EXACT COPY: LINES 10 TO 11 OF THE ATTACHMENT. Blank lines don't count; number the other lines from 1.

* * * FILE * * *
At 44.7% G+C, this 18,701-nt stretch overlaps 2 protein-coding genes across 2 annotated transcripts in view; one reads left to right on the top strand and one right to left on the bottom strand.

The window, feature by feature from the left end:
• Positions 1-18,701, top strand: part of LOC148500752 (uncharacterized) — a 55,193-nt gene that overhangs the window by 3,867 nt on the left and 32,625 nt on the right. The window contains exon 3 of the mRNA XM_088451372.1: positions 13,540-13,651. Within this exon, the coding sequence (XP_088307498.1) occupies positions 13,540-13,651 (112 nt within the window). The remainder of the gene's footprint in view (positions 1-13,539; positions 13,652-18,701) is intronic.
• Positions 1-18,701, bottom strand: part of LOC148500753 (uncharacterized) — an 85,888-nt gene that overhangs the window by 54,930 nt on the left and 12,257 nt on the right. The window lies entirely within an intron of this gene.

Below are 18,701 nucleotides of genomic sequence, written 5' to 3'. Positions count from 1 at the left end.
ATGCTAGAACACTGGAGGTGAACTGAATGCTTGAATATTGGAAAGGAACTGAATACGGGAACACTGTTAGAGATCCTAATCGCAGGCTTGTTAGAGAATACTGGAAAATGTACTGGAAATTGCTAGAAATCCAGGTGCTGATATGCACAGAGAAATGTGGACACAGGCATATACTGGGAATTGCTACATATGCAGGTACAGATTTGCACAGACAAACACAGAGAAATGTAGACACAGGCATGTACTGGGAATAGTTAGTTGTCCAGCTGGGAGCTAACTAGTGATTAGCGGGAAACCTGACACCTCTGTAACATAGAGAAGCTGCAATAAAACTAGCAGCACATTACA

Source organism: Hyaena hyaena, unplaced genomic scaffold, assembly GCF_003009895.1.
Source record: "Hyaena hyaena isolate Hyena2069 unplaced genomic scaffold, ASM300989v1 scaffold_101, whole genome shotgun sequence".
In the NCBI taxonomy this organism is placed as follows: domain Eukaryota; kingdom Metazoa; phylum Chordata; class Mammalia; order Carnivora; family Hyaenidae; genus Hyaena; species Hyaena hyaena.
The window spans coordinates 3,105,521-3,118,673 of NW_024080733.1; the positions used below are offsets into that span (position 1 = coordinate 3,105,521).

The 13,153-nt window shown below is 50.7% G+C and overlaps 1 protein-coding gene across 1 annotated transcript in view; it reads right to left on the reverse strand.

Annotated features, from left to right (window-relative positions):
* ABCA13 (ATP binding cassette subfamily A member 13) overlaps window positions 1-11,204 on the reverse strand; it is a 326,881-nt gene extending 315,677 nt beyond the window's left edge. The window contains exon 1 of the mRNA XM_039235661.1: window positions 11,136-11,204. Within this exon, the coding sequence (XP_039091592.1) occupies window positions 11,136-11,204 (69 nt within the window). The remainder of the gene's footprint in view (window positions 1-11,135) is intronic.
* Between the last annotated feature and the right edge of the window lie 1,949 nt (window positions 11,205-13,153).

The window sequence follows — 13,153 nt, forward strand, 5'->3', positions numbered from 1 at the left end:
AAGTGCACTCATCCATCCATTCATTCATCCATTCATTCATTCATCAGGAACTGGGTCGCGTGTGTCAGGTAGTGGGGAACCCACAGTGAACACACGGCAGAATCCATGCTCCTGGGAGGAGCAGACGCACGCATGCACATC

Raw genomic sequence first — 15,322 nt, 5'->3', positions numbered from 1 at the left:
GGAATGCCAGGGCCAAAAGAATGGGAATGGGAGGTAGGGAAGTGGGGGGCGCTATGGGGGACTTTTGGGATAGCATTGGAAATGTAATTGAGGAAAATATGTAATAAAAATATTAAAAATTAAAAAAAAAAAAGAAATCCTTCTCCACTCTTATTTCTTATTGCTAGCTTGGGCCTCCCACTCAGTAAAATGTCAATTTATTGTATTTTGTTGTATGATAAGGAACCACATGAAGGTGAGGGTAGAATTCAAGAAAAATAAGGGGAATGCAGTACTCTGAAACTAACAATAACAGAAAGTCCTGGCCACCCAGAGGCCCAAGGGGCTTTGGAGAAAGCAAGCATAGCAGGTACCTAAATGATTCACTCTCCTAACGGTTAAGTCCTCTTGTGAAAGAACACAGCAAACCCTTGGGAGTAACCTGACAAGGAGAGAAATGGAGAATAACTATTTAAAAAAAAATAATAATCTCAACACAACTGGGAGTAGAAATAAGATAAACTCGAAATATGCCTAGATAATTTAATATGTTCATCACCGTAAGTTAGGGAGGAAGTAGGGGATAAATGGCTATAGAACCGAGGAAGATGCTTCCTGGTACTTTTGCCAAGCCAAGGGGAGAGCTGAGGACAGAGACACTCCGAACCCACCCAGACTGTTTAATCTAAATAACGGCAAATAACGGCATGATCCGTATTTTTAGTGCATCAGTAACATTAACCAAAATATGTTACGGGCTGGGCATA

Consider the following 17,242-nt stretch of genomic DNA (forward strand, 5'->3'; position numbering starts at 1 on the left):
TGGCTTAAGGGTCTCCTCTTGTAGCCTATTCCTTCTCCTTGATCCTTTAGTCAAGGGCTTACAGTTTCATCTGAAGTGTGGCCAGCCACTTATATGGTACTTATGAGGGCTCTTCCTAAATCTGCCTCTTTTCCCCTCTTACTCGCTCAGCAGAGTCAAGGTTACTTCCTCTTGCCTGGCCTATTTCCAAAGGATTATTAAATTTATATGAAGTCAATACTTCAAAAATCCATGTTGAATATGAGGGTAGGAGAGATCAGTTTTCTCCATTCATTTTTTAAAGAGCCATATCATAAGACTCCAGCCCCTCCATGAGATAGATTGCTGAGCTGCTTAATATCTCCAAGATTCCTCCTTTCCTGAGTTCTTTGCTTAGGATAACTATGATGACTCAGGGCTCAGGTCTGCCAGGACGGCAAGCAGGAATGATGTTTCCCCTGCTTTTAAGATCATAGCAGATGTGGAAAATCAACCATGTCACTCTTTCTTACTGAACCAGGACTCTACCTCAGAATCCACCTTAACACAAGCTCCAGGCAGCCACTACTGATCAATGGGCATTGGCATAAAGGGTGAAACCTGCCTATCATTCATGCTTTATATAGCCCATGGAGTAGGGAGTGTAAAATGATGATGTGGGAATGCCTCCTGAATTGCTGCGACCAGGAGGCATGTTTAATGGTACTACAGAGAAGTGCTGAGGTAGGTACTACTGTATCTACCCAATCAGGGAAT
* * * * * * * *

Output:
The window spans coordinates 3,105,521-3,118,673 of NW_024080733.1; the positions used below are offsets into that span (position 1 = coordinate 3,105,521).

The 13,153-nt window shown below is 50.7% G+C and overlaps 1 protein-coding gene across 1 annotated transcript in view; it reads right to left on the reverse strand.